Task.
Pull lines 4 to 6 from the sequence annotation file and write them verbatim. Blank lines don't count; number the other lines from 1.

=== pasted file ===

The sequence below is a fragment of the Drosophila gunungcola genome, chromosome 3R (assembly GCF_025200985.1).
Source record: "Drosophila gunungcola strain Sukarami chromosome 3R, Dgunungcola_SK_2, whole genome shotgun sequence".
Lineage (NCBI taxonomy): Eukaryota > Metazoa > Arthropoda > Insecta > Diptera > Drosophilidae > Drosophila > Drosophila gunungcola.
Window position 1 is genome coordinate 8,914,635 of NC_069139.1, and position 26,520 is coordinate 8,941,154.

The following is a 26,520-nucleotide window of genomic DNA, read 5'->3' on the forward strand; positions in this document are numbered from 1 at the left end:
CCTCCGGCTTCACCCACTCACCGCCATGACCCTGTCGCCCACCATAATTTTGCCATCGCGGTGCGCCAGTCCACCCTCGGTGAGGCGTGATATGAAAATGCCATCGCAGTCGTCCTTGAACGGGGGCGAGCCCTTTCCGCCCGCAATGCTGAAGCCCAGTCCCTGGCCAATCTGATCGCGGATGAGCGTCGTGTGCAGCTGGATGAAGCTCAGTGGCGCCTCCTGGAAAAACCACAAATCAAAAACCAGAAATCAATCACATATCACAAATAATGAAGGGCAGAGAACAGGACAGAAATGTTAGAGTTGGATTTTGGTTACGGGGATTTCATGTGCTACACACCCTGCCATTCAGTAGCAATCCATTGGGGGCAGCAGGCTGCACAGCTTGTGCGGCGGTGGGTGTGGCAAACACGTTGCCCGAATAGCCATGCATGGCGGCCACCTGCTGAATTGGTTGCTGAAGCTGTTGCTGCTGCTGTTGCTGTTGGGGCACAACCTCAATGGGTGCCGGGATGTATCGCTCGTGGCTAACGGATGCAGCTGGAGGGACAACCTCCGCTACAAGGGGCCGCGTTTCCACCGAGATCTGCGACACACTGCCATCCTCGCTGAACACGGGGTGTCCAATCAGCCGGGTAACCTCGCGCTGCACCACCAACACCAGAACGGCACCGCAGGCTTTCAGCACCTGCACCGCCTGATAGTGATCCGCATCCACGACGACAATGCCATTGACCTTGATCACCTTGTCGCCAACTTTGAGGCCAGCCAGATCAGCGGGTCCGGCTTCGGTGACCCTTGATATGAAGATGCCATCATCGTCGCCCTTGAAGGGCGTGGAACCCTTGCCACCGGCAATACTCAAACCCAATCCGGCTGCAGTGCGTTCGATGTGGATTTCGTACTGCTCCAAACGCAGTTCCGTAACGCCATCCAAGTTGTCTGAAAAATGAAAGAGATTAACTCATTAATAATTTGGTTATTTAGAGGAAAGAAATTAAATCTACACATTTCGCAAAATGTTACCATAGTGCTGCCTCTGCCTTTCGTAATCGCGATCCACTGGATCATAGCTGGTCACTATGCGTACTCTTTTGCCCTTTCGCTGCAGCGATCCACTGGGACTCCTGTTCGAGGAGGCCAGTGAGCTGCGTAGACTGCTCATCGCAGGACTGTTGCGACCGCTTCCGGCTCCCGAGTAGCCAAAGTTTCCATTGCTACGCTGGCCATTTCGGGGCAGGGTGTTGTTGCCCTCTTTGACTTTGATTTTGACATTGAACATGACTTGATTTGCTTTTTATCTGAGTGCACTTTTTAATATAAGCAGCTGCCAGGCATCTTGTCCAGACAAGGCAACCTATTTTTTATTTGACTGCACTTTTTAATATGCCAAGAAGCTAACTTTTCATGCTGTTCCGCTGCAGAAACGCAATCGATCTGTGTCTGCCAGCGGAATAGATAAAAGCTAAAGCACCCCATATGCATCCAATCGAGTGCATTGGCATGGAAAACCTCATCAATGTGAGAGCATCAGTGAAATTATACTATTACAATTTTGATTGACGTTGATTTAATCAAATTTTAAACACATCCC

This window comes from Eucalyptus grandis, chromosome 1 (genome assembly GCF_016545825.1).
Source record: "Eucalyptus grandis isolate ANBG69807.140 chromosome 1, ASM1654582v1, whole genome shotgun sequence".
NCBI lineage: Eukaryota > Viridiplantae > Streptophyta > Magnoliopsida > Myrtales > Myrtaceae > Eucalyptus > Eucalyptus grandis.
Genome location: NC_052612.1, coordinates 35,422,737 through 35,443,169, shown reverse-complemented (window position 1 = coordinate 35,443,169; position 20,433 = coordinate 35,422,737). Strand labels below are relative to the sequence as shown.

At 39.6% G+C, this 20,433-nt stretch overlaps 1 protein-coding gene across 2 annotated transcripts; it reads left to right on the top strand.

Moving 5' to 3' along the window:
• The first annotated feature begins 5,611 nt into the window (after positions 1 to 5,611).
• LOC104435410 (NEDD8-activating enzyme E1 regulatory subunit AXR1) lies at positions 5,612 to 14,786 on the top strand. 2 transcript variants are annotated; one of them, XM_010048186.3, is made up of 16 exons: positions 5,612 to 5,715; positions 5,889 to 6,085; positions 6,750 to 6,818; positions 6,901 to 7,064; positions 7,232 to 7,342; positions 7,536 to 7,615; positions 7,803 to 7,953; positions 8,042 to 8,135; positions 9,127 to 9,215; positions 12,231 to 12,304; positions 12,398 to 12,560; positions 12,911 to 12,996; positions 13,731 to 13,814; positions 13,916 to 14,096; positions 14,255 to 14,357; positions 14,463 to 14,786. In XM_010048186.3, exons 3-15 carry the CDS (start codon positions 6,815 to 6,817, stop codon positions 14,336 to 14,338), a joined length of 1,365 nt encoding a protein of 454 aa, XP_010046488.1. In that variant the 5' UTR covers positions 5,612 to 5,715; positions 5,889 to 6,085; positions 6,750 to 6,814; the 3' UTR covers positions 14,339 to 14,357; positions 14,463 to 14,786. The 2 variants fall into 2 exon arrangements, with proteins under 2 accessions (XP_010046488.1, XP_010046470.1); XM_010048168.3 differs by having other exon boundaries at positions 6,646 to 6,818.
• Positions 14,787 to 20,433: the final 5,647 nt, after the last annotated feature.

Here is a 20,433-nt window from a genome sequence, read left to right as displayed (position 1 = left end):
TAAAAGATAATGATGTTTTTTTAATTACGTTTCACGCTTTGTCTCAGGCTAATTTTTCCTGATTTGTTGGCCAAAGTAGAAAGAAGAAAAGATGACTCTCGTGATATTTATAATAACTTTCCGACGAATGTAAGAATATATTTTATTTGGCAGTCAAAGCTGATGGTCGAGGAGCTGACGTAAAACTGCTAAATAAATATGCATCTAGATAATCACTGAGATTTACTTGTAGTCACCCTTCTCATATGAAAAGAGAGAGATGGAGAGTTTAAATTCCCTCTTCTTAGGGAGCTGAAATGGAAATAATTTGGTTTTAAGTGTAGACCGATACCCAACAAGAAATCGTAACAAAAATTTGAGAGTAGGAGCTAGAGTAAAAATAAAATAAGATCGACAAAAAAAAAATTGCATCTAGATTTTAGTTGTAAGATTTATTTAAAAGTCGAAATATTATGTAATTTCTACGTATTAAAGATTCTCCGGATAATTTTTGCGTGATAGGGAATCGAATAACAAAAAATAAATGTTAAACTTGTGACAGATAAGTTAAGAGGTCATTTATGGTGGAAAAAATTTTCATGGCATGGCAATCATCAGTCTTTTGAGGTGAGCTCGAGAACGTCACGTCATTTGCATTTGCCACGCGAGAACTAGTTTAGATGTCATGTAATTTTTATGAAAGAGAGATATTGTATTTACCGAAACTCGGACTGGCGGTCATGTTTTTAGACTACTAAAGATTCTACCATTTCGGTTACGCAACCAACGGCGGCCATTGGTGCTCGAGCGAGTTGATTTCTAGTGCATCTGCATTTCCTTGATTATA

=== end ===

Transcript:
Window position 1 is genome coordinate 8,914,635 of NC_069139.1, and position 26,520 is coordinate 8,941,154.

The following is a 26,520-nucleotide window of genomic DNA, read 5'->3' on the forward strand; positions in this document are numbered from 1 at the left end:
CCTCCGGCTTCACCCACTCACCGCCATGACCCTGTCGCCCACCATAATTTTGCCATCGCGGTGCGCCAGTCCACCCTCGGTGAGGCGTGATATGAAAATGCCATCGCAGTCGTCCTTGAACGGGGGCGAGCCCTTTCCGCCCGCAATGCTGAAGCCCAGTCCCTGGCCAATCTGATCGCGGATGAGCGTCGTGTGCAGCTGGATGAAGCTCAGTGGCGCCTCCTGGAAAAACCACAAATCAAAAACCAGAAATCAATCACATATCACAAATAATGAAGGGCAGAGAACAGGACAGAAATGTTAGAGTTGGATTTTGGTTACGGGGATTTCATGTGCTACACACCCTGCCATTCAGTAGCAATCCATTGGGGGCAGCAGGCTGCACAGCTTGTGCGGCGGTGGGTGTGGCAAACACGTTGCCCGAATAGCCATGCATGGCGGCCACCTGCTGAATTGGTTGCTGAAGCTGTTGCTGCTGCTGTTGCTGTTGGGGCACAACCTCAATGGGTGCCGGGATGTATCGCTCGTGGCTAACGGATGCAGCTGGAGGGACAACCTCCGCTACAAGGGGCCGCGTTTCCACCGAGATCTGCGACACACTGCCATCCTCGCTGAACACGGGGTGTCCAATCAGCCGGGTAACCTCGCGCTGCACCACCAACACCAGAACGGCACCGCAGGCTTTCAGCACCTGCACCGCCTGATAGTGATCCGCATCCACGACGACAATGCCATTGACCTTGATCACCTTGTCGCCAACTTTGAGGCCAGCCAGATCAGCGGGTCCGGCTTCGGTGACCCTTGATATGAAGATGCCATCATCGTCGCCCTTGAAGGGCGTGGAACCCTTGCCACCGGCAATACTCAAACCCAATCCGGCTGCAGTGCGTTCGATGTGGATTTCGTACTGCTCCAAACGCAGTTCCGTAACGCCATCCAAGTTGTCTGAAAAATGAAAGAGATTAACTCATTAATAATTTGGTTATTTAGAGGAAAGAAATTAAATCTACACATTTCGCAAAATGTTACCATAGTGCTGCCTCTGCCTTTCGTAATCGCGATCCACTGGATCATAGCTGGTCACTATGCGTACTCTTTTGCCCTTTCGCTGCAGCGATCCACTGGGACTCCTGTTCGAGGAGGCCAGTGAGCTGCGTAGACTGCTCATCGCAGGACTGTTGCGACCGCTTCCGGCTCCCGAGTAGCCAAAGTTTCCATTGCTACGCTGGCCATTTCGGGGCAGGGTGTTGTTGCCCTCTTTGACTTTGATTTTGACATTGAACATGACTTGATTTGCTTTTTATCTGAGTGCACTTTTTAATATAAGCAGCTGCCAGGCATCTTGTCCAGACAAGGCAACCTATTTTTTATTTGACTGCACTTTTTAATATGCCAAGAAGCTAACTTTTCATGCTGTTCCGCTGCAGAAACGCAATCGATCTGTGTCTGCCAGCGGAATAGATAAAAGCTAAAGCACCCCATATGCATCCAATCGAGTGCATTGGCATGGAAAACCTCATCAATGTGAGAGCATCAGTGAAATTATACTATTACAATTTTGATTGACGTTGATTTAATCAAATTTTAAACACATCCC